Fitzgerald craftily foreshadows Myrtle’s death as somewhat of a red herring, because the scene where Tom breaks her nose leads the reader to expect her death might come at Tom’s hands. However, Tom’s violent defense of his wife instead signals the twisted loyalty between the Buchanans. This act of violence foreshadows that Myrtle and Gatsby are doomed to be betrayed by Tom and Daisy.

Overt and Covert Foreshadowing Together

Similar to the Animal Farm example above, Zora Neale Hurston’s Their Eyes Were Watching God exemplifies both overt and covert foreshadowing. 

Hurston’s novel actually begins at the end of the story, Janie telling her friend Phoebe about her life. This immediately foreshadows the major themes of freedom and death. Additionally, Hurston foreshadows Tea Cake’s death when Janie explains that she has returned to Eatonville because he is gone.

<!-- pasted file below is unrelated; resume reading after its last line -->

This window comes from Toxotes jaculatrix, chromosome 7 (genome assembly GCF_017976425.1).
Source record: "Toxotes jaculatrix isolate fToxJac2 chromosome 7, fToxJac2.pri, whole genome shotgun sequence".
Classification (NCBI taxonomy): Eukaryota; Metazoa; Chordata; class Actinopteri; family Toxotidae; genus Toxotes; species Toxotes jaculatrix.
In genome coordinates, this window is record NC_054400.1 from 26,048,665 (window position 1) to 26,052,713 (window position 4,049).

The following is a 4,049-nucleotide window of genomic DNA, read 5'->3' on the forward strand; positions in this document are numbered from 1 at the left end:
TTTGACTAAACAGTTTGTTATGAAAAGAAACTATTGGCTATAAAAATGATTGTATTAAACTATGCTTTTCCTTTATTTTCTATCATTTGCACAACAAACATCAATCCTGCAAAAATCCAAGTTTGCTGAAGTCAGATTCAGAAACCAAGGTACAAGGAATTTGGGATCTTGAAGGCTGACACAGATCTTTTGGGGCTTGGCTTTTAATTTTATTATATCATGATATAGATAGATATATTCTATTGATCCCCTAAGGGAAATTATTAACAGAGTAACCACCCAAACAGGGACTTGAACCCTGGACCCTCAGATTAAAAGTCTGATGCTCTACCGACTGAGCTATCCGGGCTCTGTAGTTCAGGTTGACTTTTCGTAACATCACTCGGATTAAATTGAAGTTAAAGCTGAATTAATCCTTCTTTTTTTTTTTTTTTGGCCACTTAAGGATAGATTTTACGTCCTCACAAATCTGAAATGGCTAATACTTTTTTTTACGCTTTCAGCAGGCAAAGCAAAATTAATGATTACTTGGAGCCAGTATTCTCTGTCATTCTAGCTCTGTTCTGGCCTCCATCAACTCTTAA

Foreshadowing Clues about Characters

While Boo Radly is condemned by the town as a dangerous outcast from the beginning of To Kill a Mockingbird, attorney Atticus Finch’s sympathetic attitude toward him foreshadows his redemptive arc. Hinting at Boo Radly’s heroism, Harper Lee shows how foreshadowing can contribute to character development.

Know the Classics, Diverge from the Expected

Once you gain a thorough understanding of classical examples of foreshadowing, you should read dozens of contemporary examples of novels within your genre. Only then can you  choose to break away from writing conventions and reader expectations.